Statement of the research problem
EVAâ„¢ is one of a number of measures available to determine an organisation's performance. The measure decided on by an organisation will be determined by what a business is trying to manage and the performance being measured.
This purpose of this study was to determine to what extent EVAâ„¢ is used as a performance measure by organisations. Furthermore, this investigation focused on why EVAâ„¢ is implemented or not implemented in companies and in which sectors it is most likely to be implemented. This study also seeks to determine why companies using EVAâ„¢ decided to implement EVAâ„¢.
The following sub problems were identified and investigated:
What organisations understand under the definition of EVAâ„¢
How organisations calculate EVAâ„¢
Deviations from the Stern Stewart EVAâ„¢ model and hybrid forms of EVAâ„¢ used by organisations.
Other methods of calculating economic profit of companies were also investigated through this study that if organisations do not use EVAâ„¢, which other methods do they employ.
In order to obtain background information on the above-mentioned research questions that could also be used to discuss the results of the research conducted for the purposes of this study, a detailed literature review was conducted. This review consisted of a theoretical overview as well as an empirical overview and is provided below.
The goal of all companies is to create value for shareholders. However, how is value measured?
According to McClure (2011) companies and their consultants use EVAâ„¢ as the most successful performance metric. Financial theory justifies this metric and the metric is consistent with valuation principles. Both of the aforementioned are important to investors when they analyse companies' performance.
EVAâ„¢ as well as earnings per share (EPS) and P/E ratios are scrutinised by investors and analysts. Companies can change their focus from company performance to divisional performance with the use of EVAâ„¢ (Stewart, 1990).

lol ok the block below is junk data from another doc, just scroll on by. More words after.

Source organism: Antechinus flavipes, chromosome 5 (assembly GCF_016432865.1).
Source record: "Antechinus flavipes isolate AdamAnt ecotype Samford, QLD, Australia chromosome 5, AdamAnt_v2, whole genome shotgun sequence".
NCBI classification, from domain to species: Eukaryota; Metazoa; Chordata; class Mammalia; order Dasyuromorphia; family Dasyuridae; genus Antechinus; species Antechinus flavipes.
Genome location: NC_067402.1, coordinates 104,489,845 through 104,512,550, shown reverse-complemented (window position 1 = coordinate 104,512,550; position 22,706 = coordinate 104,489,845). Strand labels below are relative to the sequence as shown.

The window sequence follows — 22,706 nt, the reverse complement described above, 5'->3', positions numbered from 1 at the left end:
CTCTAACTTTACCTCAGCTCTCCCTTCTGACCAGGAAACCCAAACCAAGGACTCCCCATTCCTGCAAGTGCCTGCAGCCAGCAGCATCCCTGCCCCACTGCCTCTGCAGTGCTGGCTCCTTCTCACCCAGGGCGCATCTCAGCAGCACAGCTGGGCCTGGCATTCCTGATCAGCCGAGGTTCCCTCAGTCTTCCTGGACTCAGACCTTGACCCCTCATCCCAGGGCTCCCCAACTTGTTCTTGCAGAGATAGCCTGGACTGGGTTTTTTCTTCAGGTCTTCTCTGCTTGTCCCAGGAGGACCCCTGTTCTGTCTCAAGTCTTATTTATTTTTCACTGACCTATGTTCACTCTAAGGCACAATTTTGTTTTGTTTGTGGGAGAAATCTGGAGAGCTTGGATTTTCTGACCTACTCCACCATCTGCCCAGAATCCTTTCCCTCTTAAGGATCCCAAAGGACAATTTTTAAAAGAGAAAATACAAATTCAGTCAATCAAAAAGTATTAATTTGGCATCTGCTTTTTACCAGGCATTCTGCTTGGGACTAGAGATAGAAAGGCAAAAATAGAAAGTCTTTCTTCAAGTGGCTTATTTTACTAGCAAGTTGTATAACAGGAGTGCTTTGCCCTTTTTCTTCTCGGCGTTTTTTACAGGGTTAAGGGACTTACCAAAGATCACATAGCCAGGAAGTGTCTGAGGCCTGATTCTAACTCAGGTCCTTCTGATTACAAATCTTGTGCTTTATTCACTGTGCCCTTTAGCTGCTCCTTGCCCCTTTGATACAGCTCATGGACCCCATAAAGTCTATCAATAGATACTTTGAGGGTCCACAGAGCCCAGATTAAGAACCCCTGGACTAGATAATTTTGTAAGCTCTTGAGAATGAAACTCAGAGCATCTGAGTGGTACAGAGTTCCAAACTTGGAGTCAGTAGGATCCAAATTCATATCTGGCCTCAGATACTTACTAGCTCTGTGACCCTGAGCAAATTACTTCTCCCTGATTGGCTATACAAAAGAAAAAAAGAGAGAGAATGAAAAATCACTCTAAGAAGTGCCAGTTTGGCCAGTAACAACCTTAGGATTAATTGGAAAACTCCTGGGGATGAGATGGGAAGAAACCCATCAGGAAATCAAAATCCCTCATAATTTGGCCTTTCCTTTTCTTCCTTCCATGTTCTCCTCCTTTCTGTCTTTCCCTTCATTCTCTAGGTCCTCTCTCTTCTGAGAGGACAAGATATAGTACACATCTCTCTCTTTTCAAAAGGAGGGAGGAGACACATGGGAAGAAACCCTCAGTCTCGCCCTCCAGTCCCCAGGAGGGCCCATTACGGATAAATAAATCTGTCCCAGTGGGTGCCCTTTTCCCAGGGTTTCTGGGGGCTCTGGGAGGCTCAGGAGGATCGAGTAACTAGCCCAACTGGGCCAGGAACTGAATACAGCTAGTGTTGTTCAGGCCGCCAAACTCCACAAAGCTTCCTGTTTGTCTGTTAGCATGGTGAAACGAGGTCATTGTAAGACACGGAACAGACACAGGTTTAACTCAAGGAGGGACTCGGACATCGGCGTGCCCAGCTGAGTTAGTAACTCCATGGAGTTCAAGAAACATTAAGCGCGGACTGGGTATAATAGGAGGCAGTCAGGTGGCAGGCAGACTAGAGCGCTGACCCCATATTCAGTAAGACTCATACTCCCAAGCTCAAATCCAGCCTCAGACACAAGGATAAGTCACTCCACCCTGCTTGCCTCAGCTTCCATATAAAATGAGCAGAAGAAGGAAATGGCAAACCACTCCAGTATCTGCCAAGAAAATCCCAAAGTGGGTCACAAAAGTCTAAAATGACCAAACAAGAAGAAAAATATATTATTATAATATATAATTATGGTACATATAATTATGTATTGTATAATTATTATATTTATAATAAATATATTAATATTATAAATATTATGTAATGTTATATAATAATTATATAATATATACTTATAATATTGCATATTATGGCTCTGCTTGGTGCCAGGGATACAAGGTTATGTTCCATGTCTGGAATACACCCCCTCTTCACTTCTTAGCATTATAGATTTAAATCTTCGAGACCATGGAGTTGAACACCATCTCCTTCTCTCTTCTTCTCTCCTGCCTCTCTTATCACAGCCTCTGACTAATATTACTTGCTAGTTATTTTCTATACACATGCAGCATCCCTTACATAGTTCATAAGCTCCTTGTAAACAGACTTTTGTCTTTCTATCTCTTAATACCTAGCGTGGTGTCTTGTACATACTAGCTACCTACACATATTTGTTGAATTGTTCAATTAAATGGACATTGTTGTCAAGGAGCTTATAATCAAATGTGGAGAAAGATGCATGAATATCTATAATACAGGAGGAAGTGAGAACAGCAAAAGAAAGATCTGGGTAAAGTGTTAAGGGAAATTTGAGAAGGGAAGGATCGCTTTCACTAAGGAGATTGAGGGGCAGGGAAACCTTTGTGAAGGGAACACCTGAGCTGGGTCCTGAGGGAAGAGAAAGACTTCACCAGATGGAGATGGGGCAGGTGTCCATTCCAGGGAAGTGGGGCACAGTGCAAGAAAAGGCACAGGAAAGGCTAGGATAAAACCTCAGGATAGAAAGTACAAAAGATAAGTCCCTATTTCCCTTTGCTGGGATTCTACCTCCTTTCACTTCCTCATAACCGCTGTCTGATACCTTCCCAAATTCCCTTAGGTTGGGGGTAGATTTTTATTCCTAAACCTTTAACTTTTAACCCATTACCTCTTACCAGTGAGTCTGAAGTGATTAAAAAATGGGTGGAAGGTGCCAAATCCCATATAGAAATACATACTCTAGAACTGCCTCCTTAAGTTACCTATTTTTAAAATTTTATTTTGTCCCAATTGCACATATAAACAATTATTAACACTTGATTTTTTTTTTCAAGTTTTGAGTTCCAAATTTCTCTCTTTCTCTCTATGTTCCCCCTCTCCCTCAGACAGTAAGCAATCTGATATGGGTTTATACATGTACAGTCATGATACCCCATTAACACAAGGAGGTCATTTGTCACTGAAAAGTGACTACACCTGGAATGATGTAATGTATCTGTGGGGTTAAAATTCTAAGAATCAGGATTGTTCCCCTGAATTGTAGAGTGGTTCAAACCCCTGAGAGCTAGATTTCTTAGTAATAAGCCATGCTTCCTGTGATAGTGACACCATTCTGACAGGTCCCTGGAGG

EVAâ„¢ is recognised as a strong indicator of a company's share performance. As a result of this companies with a high EVAâ„¢ should perform more strongly that those with a poorer EVAâ„¢ given a period of time. If EVAâ„¢ is expected to drop this acts as a signal to investors, as does an expected rise in EVAâ„¢, as EVAâ„¢ indicates to investors a yield above WACC (Correira, Flynn, Uliana and Wormald, 2007). Hence, this will meet the requirements of both equity and debt investors.
EVAâ„¢ provides an estimate of an organisation's economic profit, the value created over and above the required return of the company's shareholders, therefore, reflecting the earned profit of the organisation less the cost of financing the organisation's capital. Hence, shareholders gain when the return from the capital employed is greater than the cost of that capital. One of the ways this amount can Breggie2011-03-02T17:37:00
Reference?be calculated is by making adjustments to GAAP book values and deducting the opportunity cost of equity capital.
EVAâ„¢ may be distinguished from other financial performance measures such as net profit and earnings per share (EPS) by determining the profits remaining after the capital costs of a company - both debt and equity - are deducted from the operating profit (McClure, 2011). Hence, profit should account for the cost of capital when calculating shareholder value.
EVAâ„¢ is an estimate of true 'economic' profit or the amount by which earnings exceed or fall short or the required minimum rate of return shareholders and lenders could get by investing in other securities of comparable risk.